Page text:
Building an agricultural supply chain on bandwidth


During the early days of the lockdown in 2020, farmers and wholesalers across the country faced adverse conditions to deliver their produce to major city markets. As a result, farmers suffered from strain in their income streams while consumers suffered inflated prices due to lack of supply.

This situation was caused by the rather archaic supply chain through which farmers have to sell their products. They usually sell their products to a wholesaler who transports them from the countryside to big cities and supplies them to retailers or other wholesalers.

By its very nature, this chain is uncoordinated; a cut link can damage every part of the chain, which is exactly what happened during locking.

As a result, market gardeners received the short end of the proverbial stick. As they had to pick at least some of the produce each day and then sell it to earn income, their livelihoods were quickly in jeopardy.

Atik Mondol, a wholesaler from Madhupur, Tangail found himself, along with the 100 farmers who supplied him with products, in such a dilemma.

Fortunately, these farmers are members of the Madhupur Krishok Club, a collective of farmers managed by the Sasya Foundation. When Sasya was briefed on the situation by Atik, they came up with an idea: to set up a new supply chain based mainly on the use of technology.

This assimilation of technology was not a gimmick but an absolute necessity. Sasya founders were unable to travel to Madhupur to talk to farmers, select products and prices in person due to the nationwide lockdown. They first partnered with one of the country’s leading e-commerce retailers to provide them with fresh fruits and vegetables.

The founders coordinated with Atik while the farmers came up with a list of products and prices and submitted them to the retail company. At the end of the day, Madhupur farmers collectively received an order for their produce, which was equivalent to around Tk 60,000.

The farmers gathered at Atik the next day with their produce.

The first challenge was to sort the products that were up to the retailer’s standards. As the farmers were inexperienced, they found it difficult to choose the best products.

Sasya’s founders called a local studio photographer and told him to live stream the sorting process, which allowed the founders to select the perfect products for the business. After this process, a loaded van delivered fresh produce to the retailer the same day.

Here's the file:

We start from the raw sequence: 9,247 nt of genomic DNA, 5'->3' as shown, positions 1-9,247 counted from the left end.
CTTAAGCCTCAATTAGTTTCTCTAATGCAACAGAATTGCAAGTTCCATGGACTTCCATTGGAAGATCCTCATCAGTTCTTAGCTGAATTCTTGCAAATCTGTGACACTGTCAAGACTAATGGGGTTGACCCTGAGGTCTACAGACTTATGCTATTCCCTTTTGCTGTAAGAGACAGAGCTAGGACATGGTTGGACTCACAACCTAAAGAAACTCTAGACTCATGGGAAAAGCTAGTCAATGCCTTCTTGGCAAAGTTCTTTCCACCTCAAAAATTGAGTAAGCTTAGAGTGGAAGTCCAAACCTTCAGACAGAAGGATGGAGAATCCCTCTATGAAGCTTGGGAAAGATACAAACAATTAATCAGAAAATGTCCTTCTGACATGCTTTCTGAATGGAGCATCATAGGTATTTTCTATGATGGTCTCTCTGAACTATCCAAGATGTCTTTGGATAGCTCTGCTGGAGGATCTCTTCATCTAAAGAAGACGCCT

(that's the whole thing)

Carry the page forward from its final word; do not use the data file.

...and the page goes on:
But these farmers carried on their daily activities and were in urgent need of money. The founders of Sasya used every available method of digital financial services to pay farmers on the same day.

Over the next few days, the process became more efficient and streamlined. Instead of discussing prices with farmers for hours on end, Sasya members received product lists and prices via Whatsapp. Farmers have also become much more efficient at sorting out the wrong products.

Hours of work were done in just a few minutes.

Although it has been the most devastating for the economy, the pandemic has also revealed better, efficient and more productive ways of doing business. The agricultural supply chain is no exception.

Effective coordination between farmers and major retailers can be of tremendous benefit to all parties involved.

Mahmud Hasan, one of the founders of Sasya and CEO of Agromars, a grocery retailer, said: “As the pandemic has shifted consumer behavior in favor of online retailers, demand for basic necessities and of fresh produce has increased considerably. directly to retailers will benefit both farmers and customers, as both parties will derive value from their transactions. ”

This process still has the potential to be more efficient. Retail businesses can provide farmers with transportation, which will allow them to reduce the cost of produce while transporting it more efficiently.

But this step still has potential hurdles. As these farmers’ collectives are decentralized and dispersed, providing them with transport remains a considerable challenge.

In addition, the replication of this process on a larger scale may be hampered by traditional financing mechanisms in the agricultural sector.

As Mahmud Hasan explains, “Farmers usually have to take out high interest loans from ‘mohajons’ to finance their cultivation process. In return, they have to resell all or most of their crops to the “mohajons” at a lower price. than the market price. As a result, buying directly from farmers becomes extremely difficult ”.

The methods established for financing farmers have not had a great impact on this front. Since most farmers are unfamiliar with the bureaucratic processes of obtaining a loan from a bank, they effectively cannot take advantage of these facilities.

Finding alternative ways to reach grassroots farmers will be the key to replicating such a process across the country.

“Farmers are more comfortable using digital financial services, which can be the key to funding such businesses,” said Mahmud.

Despite all these difficulties, farmers in the neighboring regions of Jalchatra, Dhanbari and Sherpur decided to join the initiative. It looks like this innovative adoption of technology in the agricultural supply chain is about to catch on.


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